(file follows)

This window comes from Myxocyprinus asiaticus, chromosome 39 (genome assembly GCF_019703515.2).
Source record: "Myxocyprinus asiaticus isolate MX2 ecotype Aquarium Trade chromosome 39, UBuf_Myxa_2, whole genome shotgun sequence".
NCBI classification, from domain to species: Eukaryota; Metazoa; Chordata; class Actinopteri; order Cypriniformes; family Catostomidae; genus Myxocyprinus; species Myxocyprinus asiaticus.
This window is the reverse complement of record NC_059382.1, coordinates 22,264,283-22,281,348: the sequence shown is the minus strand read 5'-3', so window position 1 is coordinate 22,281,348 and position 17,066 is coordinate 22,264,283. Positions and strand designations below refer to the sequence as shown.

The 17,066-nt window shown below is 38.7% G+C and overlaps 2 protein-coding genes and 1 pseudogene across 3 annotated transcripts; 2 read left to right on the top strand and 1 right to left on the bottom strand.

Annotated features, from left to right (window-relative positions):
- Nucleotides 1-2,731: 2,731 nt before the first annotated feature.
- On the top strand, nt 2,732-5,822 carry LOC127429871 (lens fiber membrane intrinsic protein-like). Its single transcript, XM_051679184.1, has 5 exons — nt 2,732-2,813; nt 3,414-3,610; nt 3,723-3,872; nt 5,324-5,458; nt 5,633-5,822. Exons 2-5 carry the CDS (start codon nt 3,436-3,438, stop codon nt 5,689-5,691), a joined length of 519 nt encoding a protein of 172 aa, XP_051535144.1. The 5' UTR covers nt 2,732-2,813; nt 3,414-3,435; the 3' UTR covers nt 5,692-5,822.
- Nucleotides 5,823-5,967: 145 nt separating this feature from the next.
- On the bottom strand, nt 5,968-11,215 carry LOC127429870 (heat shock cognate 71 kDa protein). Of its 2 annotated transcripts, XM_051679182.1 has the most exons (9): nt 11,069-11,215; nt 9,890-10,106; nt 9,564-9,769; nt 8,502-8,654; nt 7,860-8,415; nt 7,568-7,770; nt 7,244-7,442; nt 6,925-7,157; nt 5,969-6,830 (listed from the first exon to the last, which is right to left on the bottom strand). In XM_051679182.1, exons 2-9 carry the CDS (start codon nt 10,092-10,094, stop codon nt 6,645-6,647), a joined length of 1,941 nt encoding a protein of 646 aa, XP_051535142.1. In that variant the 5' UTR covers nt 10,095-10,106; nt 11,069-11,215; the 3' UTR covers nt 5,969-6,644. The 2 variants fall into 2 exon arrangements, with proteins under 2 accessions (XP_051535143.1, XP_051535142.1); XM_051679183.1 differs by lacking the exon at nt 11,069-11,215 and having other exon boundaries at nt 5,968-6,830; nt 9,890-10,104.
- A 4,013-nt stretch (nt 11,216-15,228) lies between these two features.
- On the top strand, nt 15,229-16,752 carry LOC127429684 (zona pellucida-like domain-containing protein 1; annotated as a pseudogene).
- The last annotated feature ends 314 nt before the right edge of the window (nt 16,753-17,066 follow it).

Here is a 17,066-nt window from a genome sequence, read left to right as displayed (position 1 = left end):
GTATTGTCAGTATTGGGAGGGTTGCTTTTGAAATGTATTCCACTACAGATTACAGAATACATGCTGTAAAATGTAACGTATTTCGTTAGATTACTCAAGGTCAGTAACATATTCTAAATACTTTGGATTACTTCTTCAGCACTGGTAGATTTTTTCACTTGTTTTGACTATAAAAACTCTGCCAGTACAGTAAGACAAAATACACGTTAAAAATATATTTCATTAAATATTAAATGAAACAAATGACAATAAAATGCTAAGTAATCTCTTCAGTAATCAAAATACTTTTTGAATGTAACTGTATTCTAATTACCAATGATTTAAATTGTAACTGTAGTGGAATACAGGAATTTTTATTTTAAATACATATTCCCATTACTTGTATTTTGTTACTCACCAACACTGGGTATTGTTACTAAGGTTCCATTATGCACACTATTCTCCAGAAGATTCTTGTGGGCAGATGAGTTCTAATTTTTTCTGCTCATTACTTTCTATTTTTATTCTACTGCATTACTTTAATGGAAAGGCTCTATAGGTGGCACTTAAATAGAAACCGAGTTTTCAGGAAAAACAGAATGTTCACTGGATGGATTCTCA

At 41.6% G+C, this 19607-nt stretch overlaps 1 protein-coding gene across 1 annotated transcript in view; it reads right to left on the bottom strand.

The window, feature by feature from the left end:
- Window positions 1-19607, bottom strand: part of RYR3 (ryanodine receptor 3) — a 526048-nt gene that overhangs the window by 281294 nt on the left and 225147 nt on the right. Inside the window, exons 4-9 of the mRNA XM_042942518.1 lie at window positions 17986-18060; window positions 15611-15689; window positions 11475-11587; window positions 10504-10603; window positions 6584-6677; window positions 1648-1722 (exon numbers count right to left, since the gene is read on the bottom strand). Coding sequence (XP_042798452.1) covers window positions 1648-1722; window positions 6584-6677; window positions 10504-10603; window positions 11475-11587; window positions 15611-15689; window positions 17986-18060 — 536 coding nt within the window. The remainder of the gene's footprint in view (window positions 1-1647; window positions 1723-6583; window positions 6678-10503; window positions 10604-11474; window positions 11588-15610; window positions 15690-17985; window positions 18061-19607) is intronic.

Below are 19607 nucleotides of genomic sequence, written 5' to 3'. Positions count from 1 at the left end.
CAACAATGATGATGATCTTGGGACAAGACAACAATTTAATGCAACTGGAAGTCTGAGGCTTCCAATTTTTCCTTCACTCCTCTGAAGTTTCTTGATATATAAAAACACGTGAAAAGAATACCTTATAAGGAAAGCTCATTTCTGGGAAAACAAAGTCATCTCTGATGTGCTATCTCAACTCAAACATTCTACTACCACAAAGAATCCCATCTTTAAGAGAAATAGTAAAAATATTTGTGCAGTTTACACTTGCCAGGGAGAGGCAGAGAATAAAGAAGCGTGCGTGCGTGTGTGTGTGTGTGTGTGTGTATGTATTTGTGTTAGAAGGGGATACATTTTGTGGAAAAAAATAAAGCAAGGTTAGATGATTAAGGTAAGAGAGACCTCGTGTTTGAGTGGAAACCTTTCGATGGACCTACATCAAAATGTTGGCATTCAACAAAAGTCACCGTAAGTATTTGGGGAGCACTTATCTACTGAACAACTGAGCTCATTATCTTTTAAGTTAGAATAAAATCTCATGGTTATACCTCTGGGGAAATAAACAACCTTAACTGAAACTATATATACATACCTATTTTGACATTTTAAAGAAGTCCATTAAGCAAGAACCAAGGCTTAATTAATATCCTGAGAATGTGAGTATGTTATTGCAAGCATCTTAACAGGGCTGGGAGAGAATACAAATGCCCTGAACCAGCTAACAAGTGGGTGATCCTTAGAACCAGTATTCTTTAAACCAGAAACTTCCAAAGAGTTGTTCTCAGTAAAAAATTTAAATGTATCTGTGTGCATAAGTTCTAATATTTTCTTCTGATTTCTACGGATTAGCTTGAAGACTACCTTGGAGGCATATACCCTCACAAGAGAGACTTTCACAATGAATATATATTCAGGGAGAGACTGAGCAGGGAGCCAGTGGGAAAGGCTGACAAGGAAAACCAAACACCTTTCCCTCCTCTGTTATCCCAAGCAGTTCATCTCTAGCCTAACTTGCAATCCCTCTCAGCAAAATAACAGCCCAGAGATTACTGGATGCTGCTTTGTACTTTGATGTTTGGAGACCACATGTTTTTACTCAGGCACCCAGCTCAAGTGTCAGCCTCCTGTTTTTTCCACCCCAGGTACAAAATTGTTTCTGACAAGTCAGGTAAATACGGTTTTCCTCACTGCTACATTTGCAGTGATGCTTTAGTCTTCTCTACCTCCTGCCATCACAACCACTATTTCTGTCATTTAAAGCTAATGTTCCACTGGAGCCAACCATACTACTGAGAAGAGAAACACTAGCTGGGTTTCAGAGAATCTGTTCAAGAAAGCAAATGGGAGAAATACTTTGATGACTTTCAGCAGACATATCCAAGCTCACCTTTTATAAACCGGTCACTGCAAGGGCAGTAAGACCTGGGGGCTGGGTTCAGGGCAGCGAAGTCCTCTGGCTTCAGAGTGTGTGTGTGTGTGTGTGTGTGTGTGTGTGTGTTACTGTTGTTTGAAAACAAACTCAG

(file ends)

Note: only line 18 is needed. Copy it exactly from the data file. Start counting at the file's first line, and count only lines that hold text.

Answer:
- Window positions 1-19607, bottom strand: part of RYR3 (ryanodine receptor 3) — a 526048-nt gene that overhangs the window by 281294 nt on the left and 225147 nt on the right. Inside the window, exons 4-9 of the mRNA XM_042942518.1 lie at window positions 17986-18060; window positions 15611-15689; window positions 11475-11587; window positions 10504-10603; window positions 6584-6677; window positions 1648-1722 (exon numbers count right to left, since the gene is read on the bottom strand). Coding sequence (XP_042798452.1) covers window positions 1648-1722; window positions 6584-6677; window positions 10504-10603; window positions 11475-11587; window positions 15611-15689; window positions 17986-18060 — 536 coding nt within the window. The remainder of the gene's footprint in view (window positions 1-1647; window positions 1723-6583; window positions 6678-10503; window positions 10604-11474; window positions 11588-15610; window positions 15690-17985; window positions 18061-19607) is intronic.